• Ch. VI : Presumptive Rights, § 20, p. 58.
  • Principle II : The presumptions of the law are creative presumptions : they are aimed at conditions to be brought about, and only for that reason ignore conditions which exist.
    • Ch. VI : Presumptive Rights, § 24, p. 62.
  • A presumption of equality may be contrary to present fact, and yet not contrary to a desideratum. We are not as a fact all equally fit to live, equally responsible, or equally deserving of the protection of the law: but it will hardly be doubted that it would be desirable if we were.
    But further, the presumption of a desired condition is, in any group of plastic minds, a force tending to bring about the thing presumed, i.e., to create it. It aids a boy to reach maturity to treat him as if he were a little older than he is. A little older: for the presumption loses its effect if it is too wide of the actual fact. The fundamental presumptions of the law are justified on this basis and to this extent: if they are too wide of the truth to be creative, they are not justified.
    • Ch. VI : Presumptive Rights, § 24, p. 63.
  • Principle III : Presumptive rights are the conditions under which individual powers normally develop.
    • Ch. VII, Natural Right, p. 68.
  • Nothing is more evident, I venture to think, as a result of two or three thousand years of social philosophizing, than that society must live and thrive by way of the native impulses of individual human beings.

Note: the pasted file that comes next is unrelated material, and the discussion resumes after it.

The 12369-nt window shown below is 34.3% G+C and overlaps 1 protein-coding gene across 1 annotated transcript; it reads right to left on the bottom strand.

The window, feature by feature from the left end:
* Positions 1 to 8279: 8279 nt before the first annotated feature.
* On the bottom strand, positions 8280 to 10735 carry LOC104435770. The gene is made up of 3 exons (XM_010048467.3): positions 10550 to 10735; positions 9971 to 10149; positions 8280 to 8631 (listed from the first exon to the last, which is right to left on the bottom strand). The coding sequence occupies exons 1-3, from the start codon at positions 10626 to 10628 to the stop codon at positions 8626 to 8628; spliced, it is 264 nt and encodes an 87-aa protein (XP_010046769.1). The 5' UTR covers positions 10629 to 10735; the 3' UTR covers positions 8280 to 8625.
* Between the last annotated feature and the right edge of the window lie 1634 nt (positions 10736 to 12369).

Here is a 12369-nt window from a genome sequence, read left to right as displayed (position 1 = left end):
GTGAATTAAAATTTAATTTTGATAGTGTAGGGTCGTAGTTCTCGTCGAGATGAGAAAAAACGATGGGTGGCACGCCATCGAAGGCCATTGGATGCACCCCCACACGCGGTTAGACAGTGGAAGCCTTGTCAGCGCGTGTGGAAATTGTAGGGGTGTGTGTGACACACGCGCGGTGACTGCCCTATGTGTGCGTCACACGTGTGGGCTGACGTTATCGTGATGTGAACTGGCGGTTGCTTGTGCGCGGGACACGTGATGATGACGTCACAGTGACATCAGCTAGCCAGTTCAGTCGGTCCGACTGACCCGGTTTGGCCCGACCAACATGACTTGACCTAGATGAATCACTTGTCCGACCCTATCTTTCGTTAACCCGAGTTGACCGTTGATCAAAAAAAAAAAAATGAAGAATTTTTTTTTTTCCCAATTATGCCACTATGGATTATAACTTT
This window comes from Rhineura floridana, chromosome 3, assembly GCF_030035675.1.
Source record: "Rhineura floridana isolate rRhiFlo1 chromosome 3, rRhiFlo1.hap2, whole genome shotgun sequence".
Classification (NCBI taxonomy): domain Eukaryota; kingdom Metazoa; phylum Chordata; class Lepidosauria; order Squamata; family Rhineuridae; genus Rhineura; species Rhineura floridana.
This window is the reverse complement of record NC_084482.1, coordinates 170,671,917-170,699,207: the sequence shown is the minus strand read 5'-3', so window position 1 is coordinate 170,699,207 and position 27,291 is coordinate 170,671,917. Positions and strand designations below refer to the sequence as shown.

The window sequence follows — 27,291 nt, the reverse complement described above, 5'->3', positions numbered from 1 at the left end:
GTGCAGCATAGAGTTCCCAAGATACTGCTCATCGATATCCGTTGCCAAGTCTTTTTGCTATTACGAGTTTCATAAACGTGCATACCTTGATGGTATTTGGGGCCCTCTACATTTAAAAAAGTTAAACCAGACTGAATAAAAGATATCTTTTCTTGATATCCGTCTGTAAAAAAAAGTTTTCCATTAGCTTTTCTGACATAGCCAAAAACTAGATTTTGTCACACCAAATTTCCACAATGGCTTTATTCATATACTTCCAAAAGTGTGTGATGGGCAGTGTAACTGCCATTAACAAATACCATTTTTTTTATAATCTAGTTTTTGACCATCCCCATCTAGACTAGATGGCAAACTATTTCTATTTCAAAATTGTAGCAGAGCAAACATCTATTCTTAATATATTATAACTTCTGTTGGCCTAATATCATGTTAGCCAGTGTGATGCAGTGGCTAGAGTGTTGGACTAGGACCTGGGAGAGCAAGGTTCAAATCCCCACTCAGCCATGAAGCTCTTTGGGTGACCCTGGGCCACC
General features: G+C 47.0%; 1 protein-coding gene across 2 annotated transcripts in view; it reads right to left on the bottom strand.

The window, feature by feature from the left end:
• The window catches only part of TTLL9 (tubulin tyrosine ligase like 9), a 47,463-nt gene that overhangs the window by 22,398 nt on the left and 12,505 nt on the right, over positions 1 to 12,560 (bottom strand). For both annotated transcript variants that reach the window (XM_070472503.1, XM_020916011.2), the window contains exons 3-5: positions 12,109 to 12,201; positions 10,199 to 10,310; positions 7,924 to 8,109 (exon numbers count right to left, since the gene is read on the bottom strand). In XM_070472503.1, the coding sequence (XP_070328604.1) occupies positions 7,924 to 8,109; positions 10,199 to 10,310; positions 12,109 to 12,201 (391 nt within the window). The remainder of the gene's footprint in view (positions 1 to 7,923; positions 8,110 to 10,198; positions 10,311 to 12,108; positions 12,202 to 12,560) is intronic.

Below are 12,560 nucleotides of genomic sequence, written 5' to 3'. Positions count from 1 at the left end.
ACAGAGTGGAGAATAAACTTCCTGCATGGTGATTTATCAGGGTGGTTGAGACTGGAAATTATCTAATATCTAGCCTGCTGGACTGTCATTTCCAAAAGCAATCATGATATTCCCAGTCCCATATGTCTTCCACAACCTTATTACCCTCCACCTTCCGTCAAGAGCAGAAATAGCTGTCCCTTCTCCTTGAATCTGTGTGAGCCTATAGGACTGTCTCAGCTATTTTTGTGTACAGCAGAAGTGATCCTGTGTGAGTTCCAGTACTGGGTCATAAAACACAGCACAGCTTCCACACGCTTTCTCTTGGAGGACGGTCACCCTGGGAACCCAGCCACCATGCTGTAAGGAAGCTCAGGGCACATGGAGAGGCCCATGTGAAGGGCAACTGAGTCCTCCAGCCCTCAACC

• Ch. VII, Natural Right, § 30, p. 68.
  • Without good-will, no man has any presumptive right, except the right or opportunity to change his will, so long as there is hope of it.
    • Ch. VII, Natural Right, § 32, p. 73.
    • Principle IV : There is one natural right and one only.
    • Ch. VII, Natural Right, p. 74.
  • It is right, or absolute right, that an individual should develop the powers that are in him. He may be said to have a "natural right" to become what he is capable of becoming. This is his only natural right.
    • Ch. VII, Natural Right, § 33, p. 74.
  • Wherever moral ambition exists, there right exists.
    And moral ambition itself must be presumed present in subconsciousness, even when the conscious self seems to reject it, so long as society has resources for bringing it into action; in much the same way that the life-saver presumes life to exist in the drowned man until he has exhausted his resources for recovering respiration.
    • Ch. VII, Natural Right, § 33, p. 75.
  • The only thing that can set aside a law as wrong is a better law, or an idea of a better law. And the only thing that an give a law the quality of better or worse is the concrete result which it promotes or fails to promote.
    • Ch. VII, Natural Right, § 35, p. 76.
  • Pure community is a matter of no interest to any will; but a community which pursues a common good is of supreme interest to all wills; and what we have here said is that whatever the nature of that common good … it must contain the development of individual powers, as a prior condition for all other goods.
    • Ch. VII, Natural Right, § 35, p. 77.